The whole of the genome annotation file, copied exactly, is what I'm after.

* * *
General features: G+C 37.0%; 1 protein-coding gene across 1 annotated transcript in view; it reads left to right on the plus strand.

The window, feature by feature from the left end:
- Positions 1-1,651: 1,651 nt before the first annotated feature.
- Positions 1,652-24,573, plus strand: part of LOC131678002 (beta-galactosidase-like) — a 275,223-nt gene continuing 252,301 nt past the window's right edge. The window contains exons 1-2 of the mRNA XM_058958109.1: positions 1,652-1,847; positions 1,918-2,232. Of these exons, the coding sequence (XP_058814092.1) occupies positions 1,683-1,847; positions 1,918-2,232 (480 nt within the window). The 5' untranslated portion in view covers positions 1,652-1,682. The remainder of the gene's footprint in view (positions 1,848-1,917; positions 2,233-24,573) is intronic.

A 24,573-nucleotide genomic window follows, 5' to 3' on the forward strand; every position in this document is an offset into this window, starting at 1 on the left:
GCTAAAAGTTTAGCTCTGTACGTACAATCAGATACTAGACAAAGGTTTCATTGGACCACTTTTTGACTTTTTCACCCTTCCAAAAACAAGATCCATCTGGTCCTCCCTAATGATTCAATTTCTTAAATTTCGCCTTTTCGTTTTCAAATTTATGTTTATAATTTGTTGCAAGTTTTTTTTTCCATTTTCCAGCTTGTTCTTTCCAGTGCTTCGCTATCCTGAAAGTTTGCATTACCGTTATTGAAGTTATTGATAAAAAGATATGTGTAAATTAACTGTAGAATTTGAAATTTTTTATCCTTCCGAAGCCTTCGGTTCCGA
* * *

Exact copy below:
General features: G+C 37.0%; 1 protein-coding gene across 1 annotated transcript in view; it reads left to right on the plus strand.

The window, feature by feature from the left end:
- Positions 1-1,651: 1,651 nt before the first annotated feature.
- Positions 1,652-24,573, plus strand: part of LOC131678002 (beta-galactosidase-like) — a 275,223-nt gene continuing 252,301 nt past the window's right edge. The window contains exons 1-2 of the mRNA XM_058958109.1: positions 1,652-1,847; positions 1,918-2,232. Of these exons, the coding sequence (XP_058814092.1) occupies positions 1,683-1,847; positions 1,918-2,232 (480 nt within the window). The 5' untranslated portion in view covers positions 1,652-1,682. The remainder of the gene's footprint in view (positions 1,848-1,917; positions 2,233-24,573) is intronic.

A 24,573-nucleotide genomic window follows, 5' to 3' on the forward strand; every position in this document is an offset into this window, starting at 1 on the left:
GCTAAAAGTTTAGCTCTGTACGTACAATCAGATACTAGACAAAGGTTTCATTGGACCACTTTTTGACTTTTTCACCCTTCCAAAAACAAGATCCATCTGGTCCTCCCTAATGATTCAATTTCTTAAATTTCGCCTTTTCGTTTTCAAATTTATGTTTATAATTTGTTGCAAGTTTTTTTTTCCATTTTCCAGCTTGTTCTTTCCAGTGCTTCGCTATCCTGAAAGTTTGCATTACCGTTATTGAAGTTATTGATAAAAAGATATGTGTAAATTAACTGTAGAATTTGAAATTTTTTATCCTTCCGAAGCCTTCGGTTCCGA